In a method according to the present invention, a first wrapper 16' having a pattern as shown as a wrapper 16 in FIG. 2B is applied to the ceramic tile 10 directly, with the central portion 18 thereof covering and in contact with the reverse face 14 of the tile and the leaves 20 thereof folded around the edges of the tile 10 and extending over and in contact with the obverse face 12 (strike face) of the tile 10. The result of the first step is shown in FIG. 3A, with the first wrapper labeled 16'.

A second wrapper 16'' as shown in FIG. 3B is applied to the ceramic tile covered by the first wrapper 16', with the central portion of the second wrapper over the obverse face 12 (the strike face in FIG. 2A) of the tile in contact with that face and the leaves of the first wrapper 16'. The leaves of the second wrapper 16'' are wrapped around the edges of the tile and then over the reverse face 14 of the tile, making contact with the first wrapper 16'.

A third wrapper 16''' as shown in FIG. 3C is then applied with its central portion over the reverse face 14 of the tile, in contact with the first wrapper 16' and the leaves of the second wrapper 16'' with its leaves wrapped around the edges of the ceramic tile and over the obverse face of the ceramic tile in contact with the second wrapper 16''. The third wrapper 16''' is applied to the tile after it is rotated 180 degrees about the symmetry line in FIG. 2A, so that the leaves are of different size and seam locations than the first wrapper 16'. The misalignment of the seams of the leaves of the first and third wrappers is for the purpose of ensuring no gaps in the wrap coverage of the tile edges. This sequence is preferred since the most continuous fabric after the three wrap layers is on the reverse face 14 of the tile 10, which is considered to be the more important face for enhanced reinforcement.

Referring to FIG. 4, the wrapped ceramic tiles are then sandwiched between release fabrics 23 such as Tyvek (DuPont de Nemours and Company), or alternately PTFE-coated fiberglass (PTFE: polytetrafluoroethylene, e.g. Teflon, Dupont). The sandwiched and wrapped tiles are in turn sealed in vacuum food sealer bags 24 (sealing system 6500101 pro 2100, using 15''.times.50'' sealer bags, Weston, Strongsville, Ohio). The bags are then evacuated. As a result of vacuum evacuating the bags using a mechanical pump, 14 psi (atmospheric pressure) of hydrostatic pressure is applied to squeeze the wrappers into tighter contact with the tiles. The exterior perimeter of the vacuum bags are then sealed using pressure and heat to form a gas-tight enclosure. The purpose of forming a gas-tight enclosure is to ensure that gas during the HIPing process does not permeate inside the bag to equalize the pressure inside and outside the bag. Without the air-tight (sealed) bag, the HIP gas will permeate through and there will be no net pressure from outside to inside to squeeze the wrapped tile (i.e. it would be as if no pressure was applied).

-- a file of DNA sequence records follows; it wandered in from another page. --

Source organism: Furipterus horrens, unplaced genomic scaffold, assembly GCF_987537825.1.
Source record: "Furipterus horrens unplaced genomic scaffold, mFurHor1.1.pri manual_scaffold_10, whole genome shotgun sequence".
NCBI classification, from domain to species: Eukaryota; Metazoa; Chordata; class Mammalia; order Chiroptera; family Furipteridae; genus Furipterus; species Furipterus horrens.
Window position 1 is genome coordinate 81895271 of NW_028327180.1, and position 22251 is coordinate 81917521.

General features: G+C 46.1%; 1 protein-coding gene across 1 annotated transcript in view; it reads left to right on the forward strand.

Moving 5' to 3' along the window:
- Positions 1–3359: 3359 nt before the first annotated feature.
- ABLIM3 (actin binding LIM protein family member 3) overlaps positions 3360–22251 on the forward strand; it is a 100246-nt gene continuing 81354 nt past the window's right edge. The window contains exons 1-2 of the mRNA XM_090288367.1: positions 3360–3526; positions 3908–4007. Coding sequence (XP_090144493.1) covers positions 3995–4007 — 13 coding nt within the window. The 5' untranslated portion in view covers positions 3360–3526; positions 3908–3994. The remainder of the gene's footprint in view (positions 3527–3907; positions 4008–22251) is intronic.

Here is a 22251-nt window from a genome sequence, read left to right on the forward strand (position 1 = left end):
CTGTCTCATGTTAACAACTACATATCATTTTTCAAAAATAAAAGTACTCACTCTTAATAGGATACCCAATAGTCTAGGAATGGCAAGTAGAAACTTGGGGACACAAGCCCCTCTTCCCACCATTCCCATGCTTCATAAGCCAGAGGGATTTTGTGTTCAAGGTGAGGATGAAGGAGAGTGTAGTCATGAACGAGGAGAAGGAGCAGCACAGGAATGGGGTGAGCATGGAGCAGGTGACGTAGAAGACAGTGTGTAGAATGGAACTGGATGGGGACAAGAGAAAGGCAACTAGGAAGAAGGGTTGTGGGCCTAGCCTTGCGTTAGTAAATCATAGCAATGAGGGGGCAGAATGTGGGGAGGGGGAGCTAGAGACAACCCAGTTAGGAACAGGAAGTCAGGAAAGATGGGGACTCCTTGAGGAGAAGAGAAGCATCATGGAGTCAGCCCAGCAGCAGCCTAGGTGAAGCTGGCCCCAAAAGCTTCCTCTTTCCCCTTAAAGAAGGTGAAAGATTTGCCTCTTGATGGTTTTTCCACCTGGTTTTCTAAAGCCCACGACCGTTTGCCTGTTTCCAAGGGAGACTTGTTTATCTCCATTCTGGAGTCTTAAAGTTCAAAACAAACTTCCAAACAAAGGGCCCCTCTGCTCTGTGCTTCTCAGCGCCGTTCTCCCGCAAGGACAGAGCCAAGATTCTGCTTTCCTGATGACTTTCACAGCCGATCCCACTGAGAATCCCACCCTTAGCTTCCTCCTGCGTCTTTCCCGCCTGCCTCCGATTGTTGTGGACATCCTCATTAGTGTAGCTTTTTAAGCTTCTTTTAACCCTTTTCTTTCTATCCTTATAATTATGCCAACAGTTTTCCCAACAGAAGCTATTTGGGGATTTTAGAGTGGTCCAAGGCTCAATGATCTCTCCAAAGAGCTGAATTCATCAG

The evacuated bags are then placed in a hot isostatic press (HIP). The chamber of the HIP is initially pressurized to 15,000 psi of argon gas at ambient temperature, the pressure is increased to 30,000 psi over 90 minutes as the chamber is heated to 135.degree. C., and this temperature (135.degree. C.) and pressure (30,000 psi) are held for an additional 90 minutes. During the last 90 minutes period, the epoxy in the pre-preg polymerizes and is set (cured). Alternately, a warm isostatic press in which the pressure transducing medium is heated water may be used.

The chamber is then cooled for 90 minutes from 135.degree. C. to 40.degree. C. without venting the gas to decrease the pressure. The pressure will decrease because of the cooling of the gas. The remaining pressure is then slowly released (.about.45 min) by venting the gas. The venting of the gas to depressurize the chamber will reduce the temperature of the chamber further. To compensate for cooling due to depressurization the furnace is controlled to maintain the temperature at 40.degree. C. Without this control, depressurization could cool the parts to well below ambient temperature (frosty cold), which has been observed to have a negative effect on the adhesion of the wrappers to the ceramic tiles.

As an alternate method, the pressure is released by venting the gas after the last 90 minutes while still at the epoxy setting temperature of 135.degree. C. The temperature of the chamber is held at 135.degree. C. under atmospheric pressure for an additional 60 minutes. This allows for more extensive polymerization of the epoxy, which is otherwise restricted because of impeded polymer chain mobility under high pressure.

The parts are then cut out of the food sealing bags and the Tyvek fabrics are pulled away from the wrapped tiles.

EXAMPLES

Boron carbide Verco tiles were wrapped with pre-preg carbon fiber wrappers cut according to FIG. 2. Three wrappers were used for each Verco ceramic tile. To wrap each tile the method described above was used.